Sunday, November 22, 2009

Kenny Easley


Ken Easley
6'3" 206
Strong Safety
Seattle Seahawks
1981 - 1987
7 Seasons
32 Interceptions
5 Pro Bowls
1981 AFC Defensive Rookie Of The Year
1984 NFL Defensive Player Of The Year





Kenneth Mason Easley Jr. was the first round draft pick of the Seattle Seahawks in 1981, and was the fourth player chosen overall. He went to college at the University of California in Los Angeles, where he is a legend. His jersey number is one of just eight to have been retired by the school. He owns the school record for career interceptions with 19, and his 374 tackles still ranks fourth overall. He also ranks eighth on punt returns. While also having returned kickoffs in his collegiate career, UCLA even asked him to punt several times.. Blessed with great speed and a 32-inch vertical jump, the Chicago Bulls drafted him in the tenth round of the 1981 NBA Draft as well.


Easley is the only player ever to be named First Team All-PAC 10 in all four years at college. He was also named to All-American three years, and was the second Bruin to accomplish this. Easley is a member of the Bruins All-Century Football Team, the UCLA Athletic Hall Of Fame, the Virginia Sports Hall Of Fame, and the College Football Hall Of Fame.


Seattle started him immediately, and the move paid off handsomely. He started all 14 games he played, intercepting three passes for a career high 155 yards. One was returned for a career long 82 yard touchdown. He also recovered a career high four fumbles. United Press International named him AFC Defensive Rookie of the Year.

The 1982 season in the NFL is most remembered for being shortened due to a players strike. It is also the first season Easley was named to the Pro Bowl after he had four interceptions and the first two sacks of his career. He would be named to the Pro Bowl for the next three seasons as well.

Not only was he awarded Pro Bowl honors over these three years, he was also named First Team All-Pro in each year. No other Seahawk defensive back has done this, and it ranks as the second most in franchise history still today. His four consecutive Pro Bowls was also a team record at the time.

The 1983 season saw Seattle hire Chuck Knox as their head coach. Knox believed in winning games in the trenches, and his offensive philosophy has been dubbed "Ground Chuck" for his propensity to run the ball often. Easley intercepted the ball seven times and had a career best three sacks that season as the Seahawks made the playoffs for the first time ever.

The Seahawks won their first ever playoff game by walloping the Denver Broncos 31-7. Easley contributed a sack and helped stifle the Broncos all game. Seattle rode that momentum into the next week, and came from behind to beat the Miami Dolphins 27-20. Their season ended the next week by losing in the AFC Championship to the Los Angeles Raiders, who eventually won the Super Bowl that year.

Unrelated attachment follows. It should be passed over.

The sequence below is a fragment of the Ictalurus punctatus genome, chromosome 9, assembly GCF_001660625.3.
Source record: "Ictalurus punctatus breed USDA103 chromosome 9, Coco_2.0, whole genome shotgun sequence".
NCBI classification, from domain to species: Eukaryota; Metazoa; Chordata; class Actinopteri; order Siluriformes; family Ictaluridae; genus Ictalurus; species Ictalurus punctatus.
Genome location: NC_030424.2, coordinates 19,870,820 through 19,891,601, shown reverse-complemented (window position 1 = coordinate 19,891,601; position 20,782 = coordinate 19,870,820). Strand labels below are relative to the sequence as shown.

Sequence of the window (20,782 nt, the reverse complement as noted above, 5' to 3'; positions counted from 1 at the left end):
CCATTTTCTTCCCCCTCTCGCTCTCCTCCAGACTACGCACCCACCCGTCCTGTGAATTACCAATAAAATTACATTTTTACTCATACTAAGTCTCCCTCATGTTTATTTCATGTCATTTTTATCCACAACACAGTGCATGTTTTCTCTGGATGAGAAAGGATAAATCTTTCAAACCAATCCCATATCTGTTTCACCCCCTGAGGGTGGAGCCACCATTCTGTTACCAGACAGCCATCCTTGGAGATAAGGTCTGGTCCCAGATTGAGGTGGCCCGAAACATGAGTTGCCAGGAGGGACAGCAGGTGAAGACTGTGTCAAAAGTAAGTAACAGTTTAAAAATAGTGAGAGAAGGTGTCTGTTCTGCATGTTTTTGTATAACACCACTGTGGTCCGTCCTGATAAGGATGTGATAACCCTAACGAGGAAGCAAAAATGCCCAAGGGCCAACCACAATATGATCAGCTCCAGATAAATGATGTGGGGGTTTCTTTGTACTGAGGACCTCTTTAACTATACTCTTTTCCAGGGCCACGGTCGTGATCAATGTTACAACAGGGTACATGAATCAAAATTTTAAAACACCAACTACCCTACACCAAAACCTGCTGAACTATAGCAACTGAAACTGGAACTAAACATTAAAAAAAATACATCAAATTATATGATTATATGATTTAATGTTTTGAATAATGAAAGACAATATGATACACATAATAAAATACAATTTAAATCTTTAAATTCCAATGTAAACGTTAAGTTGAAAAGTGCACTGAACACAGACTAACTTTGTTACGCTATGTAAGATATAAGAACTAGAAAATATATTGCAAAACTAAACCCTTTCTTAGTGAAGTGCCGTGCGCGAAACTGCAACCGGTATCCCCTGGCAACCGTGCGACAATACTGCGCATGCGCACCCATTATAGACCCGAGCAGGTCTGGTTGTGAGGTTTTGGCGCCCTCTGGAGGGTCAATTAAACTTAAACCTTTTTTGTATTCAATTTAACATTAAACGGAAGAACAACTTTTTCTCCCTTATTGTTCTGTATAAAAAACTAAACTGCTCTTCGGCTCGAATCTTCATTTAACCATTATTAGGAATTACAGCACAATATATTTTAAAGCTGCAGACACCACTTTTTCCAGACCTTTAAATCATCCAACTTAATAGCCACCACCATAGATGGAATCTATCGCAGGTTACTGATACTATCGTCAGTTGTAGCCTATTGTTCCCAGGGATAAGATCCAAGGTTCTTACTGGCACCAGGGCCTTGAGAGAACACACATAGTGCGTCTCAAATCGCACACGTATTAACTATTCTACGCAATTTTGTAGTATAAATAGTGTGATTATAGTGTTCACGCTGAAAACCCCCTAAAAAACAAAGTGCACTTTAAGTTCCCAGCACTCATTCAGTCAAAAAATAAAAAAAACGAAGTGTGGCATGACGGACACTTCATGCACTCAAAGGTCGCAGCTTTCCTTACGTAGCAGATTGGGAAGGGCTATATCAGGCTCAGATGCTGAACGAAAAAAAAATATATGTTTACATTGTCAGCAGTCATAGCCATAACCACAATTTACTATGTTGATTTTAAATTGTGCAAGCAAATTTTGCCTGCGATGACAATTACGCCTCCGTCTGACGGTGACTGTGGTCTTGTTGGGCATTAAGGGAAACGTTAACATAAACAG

Easly had the best season of his career in 1984. He has a career high ten interceptions and two touchdowns, both of which led the NFL. Seattle also asked him to return punts that year, and he had a career high 18 returns for 194 yards. He was named the NFL Defensive Player of the Year for his efforts.

The Seahawks won 12 games that year. It was the highest win total for them until their 2006 team won 13 and reached the Super Bowl. They got revenge on the Raiders in the first round of the playoffs by winning 13-7. Easley provided a key interception that was returned 26 yards to help the team. Seattle would lose the next week to the Dolphins.

He missed three games the next year, yet had two interceptions and two sacks. Though he missed six games in 1986 because of an ankle injury, he still managed two interceptions and a sack. However, the ankle injury would come back to haunt him later on in his career.

He returned to the Pro Bowl in 1987 after getting four interceptions. The ankle was still bothering him, and he missed four games. He was also held out of the starting lineup for a game for the first time since his first game in college. Seattle made the playoffs,but lost. It was the last game he ever played again.

Seattle then traded him to the Phoenix Cardinals for the rights to quarterback Kelly Stouffer. Stouffer had been the sixth player overall drafted the season before, but sat out the entire season because he and the Cardinals were unable to agree to terms of a contact.

When Easley arrived for his physical in Phoenix, the Cardinals doctors found that he had a kidney disease. It was later determined his disease stemmed from taking too many Advils when he was attempting to play on his injured ankle, which was what the Seahawks medical staff had been advising him to do over that time.